• Public Policy Polling (July 26 to 27, of 700 registered voters): “There is bipartisan immigration reform legislation being debated in Washington. The bill would secure our borders, block employers from hiring undocumented immigrants, and make sure that undocumented immigrants already in the U.S. with no criminal record register for legal status. If a long list of requirements is met over more than a decade, it provides eligibility for a path to citizenship. Would you support or oppose this proposal?” (Total support: 73%)
    • America’s Voice/Latino Decisions (July 20 to 23, of 800 Latino voters in 24 competitive congressional districts represented by incumbent Republicans): “Congress is considering different ideas to include in the immigration reform bill. … One plan would increase border security and enforcement of our existing immigration laws, require employers to verify that all employees have legal status, and provide a pathway to citizenship for undocumented immigrants, as long as they pass a background check, study English, and pay a fine. Do you strongly support, somewhat support, somewhat oppose, or strongly oppose this immigration plan?” (Total support: 78%)
    • CBS News (July 18 to 22, of 1,036 adults): “Would you favor or oppose providing a path to citizenship for illegal immigrants in the U.S. if they met certain requirements including a waiting period, paying fines and back taxes, passing criminal background checks, and learning English? (Favor: 78%)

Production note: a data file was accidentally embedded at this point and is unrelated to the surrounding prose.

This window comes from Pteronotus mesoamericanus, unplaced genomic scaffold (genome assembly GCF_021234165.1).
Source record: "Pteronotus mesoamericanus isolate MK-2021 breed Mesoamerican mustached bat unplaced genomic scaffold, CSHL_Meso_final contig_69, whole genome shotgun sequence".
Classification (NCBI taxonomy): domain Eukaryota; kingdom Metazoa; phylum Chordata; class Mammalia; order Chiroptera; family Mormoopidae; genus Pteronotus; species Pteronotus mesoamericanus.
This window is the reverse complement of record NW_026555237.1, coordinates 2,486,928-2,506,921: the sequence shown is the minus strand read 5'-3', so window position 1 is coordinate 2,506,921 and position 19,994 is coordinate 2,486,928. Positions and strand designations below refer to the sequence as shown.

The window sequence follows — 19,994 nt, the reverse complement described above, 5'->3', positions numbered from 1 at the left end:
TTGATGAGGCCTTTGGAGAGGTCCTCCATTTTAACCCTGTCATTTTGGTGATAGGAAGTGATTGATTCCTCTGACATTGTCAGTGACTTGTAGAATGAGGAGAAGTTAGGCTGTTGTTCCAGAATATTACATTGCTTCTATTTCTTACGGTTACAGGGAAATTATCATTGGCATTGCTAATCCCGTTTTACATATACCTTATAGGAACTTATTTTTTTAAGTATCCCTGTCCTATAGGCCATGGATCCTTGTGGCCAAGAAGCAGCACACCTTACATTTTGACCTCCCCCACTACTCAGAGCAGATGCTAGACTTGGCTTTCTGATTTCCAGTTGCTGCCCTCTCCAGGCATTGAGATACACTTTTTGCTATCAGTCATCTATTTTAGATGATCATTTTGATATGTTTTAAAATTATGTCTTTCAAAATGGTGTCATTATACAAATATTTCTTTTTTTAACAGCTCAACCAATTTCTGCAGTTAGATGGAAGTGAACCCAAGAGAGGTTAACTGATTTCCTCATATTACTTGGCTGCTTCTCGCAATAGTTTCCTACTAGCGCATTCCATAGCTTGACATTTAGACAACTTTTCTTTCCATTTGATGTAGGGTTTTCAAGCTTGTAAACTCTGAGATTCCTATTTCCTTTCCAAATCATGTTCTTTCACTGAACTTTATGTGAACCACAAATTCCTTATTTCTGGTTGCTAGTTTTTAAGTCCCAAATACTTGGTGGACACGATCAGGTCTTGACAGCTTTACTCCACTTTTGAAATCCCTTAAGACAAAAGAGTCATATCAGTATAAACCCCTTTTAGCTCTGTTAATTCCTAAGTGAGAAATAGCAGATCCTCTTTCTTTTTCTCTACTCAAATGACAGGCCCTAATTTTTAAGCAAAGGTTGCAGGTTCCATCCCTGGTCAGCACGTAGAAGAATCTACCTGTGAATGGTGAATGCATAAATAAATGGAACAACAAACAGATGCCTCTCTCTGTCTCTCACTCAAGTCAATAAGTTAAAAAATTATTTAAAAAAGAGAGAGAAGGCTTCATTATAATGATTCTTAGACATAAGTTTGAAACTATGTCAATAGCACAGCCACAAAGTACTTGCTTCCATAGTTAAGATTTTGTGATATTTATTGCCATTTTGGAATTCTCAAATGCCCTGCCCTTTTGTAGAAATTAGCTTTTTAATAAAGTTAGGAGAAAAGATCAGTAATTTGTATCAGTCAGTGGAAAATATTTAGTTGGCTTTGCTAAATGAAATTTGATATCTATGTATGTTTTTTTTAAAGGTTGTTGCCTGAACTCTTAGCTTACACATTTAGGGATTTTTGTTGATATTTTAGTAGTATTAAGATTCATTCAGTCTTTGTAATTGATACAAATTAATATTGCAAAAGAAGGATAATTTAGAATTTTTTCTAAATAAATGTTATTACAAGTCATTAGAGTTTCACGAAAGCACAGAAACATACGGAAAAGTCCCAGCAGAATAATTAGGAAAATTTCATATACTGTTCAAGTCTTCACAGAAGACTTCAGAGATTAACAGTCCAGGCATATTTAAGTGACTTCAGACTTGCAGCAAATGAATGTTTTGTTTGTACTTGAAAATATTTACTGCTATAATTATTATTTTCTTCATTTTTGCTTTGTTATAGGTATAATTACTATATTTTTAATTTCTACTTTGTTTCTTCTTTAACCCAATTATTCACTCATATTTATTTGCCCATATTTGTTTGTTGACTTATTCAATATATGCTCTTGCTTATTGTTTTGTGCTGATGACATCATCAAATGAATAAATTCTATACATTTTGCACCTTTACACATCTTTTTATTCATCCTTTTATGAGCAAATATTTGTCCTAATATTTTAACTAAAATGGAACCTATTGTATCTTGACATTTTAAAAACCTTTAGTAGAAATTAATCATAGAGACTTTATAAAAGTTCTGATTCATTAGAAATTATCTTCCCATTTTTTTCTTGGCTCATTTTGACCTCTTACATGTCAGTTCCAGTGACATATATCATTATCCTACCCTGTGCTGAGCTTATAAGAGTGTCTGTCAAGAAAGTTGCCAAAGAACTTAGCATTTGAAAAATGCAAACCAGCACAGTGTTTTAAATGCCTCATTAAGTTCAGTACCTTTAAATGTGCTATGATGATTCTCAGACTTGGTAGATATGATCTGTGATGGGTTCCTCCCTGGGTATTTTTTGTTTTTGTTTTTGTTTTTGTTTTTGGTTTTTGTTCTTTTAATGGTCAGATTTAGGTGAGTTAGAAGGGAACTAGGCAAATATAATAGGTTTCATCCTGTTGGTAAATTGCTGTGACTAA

• Washington Post/ABC News (July 10 to 14, of 1,004 adults): “Overall, do you support or oppose a path to citizenship for undocumented immigrants now living in the United States?” (Support: 55%)
    • United Technologies/National Journal Congressional Connection (July 11 to 14, of 1,002 adults): “As you may know, the U.S. Senate recently voted to pass legislation reforming the immigration system. The bill would double the number of border patrol agents, double the amount of fencing along the Mexican border, and allow immigrants who came to the U.S. illegally to become citizens after 13 years if they pay a fine and learn English. The House of Representatives is now considering what to do with this bill. Which describes what you would like the House to do?” (Eliminate the provisions providing citizenship for illegal immigrants and then pass the bill: 13%)